From Asheville (NC)'s Citizen-Times, 8/21/10, "Capital punishment can't bring back loved ones," by Megan Smith:
There is a lot of current hype about the death penalty and the Racial Justice Act. I lost my father and stepmother to murder, and one of the killers is on death row now. As I have learned more and more about capital punishment over the years, it has become clear that the system is biased and broken in many ways. It seems like a system so extreme ought to at least be fair — racially and otherwise — but isn't. I'm glad that the Racial Justice Act forces us to confront that issue. Even if some are stretching the statistics, overall the numbers speak loudly that something must change.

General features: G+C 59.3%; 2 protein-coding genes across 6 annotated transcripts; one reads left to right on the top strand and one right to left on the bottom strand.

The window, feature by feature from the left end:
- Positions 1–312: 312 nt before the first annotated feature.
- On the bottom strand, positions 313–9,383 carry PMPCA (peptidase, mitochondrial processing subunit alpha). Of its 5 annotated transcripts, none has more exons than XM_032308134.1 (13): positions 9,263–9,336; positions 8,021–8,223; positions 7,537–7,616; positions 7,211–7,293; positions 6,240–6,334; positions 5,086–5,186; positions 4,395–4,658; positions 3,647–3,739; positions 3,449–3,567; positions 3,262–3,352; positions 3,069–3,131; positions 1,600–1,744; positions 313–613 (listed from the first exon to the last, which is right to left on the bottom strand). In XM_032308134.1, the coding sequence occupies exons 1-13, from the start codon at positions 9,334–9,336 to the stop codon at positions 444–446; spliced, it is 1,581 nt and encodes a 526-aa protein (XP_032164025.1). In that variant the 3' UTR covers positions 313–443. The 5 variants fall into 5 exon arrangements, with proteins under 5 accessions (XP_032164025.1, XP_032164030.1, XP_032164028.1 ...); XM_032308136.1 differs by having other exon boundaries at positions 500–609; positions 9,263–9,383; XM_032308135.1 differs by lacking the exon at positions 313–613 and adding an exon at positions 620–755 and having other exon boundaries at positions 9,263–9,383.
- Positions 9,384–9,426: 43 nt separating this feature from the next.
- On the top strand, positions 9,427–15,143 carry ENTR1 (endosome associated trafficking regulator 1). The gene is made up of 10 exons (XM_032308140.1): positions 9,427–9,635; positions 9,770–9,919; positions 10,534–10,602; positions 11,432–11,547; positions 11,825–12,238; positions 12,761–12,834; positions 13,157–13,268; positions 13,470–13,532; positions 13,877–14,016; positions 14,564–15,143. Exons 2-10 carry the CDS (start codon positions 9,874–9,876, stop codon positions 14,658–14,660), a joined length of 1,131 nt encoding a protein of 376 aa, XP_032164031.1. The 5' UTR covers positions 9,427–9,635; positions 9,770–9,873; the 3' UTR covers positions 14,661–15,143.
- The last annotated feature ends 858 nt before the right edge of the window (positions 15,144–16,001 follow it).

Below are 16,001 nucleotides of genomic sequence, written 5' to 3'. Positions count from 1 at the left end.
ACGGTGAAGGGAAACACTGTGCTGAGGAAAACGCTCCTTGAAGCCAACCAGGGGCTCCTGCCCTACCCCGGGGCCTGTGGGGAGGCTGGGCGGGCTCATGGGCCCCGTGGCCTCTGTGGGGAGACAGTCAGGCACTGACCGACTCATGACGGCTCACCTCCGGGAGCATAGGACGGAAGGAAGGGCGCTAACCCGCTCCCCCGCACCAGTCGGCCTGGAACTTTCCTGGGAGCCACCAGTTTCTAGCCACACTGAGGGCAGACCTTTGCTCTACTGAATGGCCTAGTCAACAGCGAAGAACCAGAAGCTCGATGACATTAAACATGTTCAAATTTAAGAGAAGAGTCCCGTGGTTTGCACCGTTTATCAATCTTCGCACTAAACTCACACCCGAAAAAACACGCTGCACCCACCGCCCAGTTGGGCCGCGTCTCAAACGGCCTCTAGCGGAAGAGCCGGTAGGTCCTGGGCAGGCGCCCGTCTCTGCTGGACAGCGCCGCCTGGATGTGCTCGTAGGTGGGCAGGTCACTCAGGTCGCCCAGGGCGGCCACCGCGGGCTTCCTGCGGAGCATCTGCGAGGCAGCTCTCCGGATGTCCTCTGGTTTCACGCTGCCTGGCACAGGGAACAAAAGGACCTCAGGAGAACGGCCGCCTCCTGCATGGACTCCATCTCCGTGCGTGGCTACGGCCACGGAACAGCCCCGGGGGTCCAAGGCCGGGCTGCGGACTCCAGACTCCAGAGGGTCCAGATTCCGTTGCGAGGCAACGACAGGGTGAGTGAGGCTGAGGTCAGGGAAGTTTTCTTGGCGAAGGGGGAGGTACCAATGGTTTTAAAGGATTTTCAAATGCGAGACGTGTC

As a family member of murder victims, I can tell you that I feel no healing, justice or closure that someone else might die. It doesn't set things straight again, prevent other teenagers from going down the wrong track, nor does it bring back my loved ones. Maybe instead of just analyzing racial statistics, perhaps we can take another look at the purpose of the death penalty and if it is really accomplishing what we hope it is.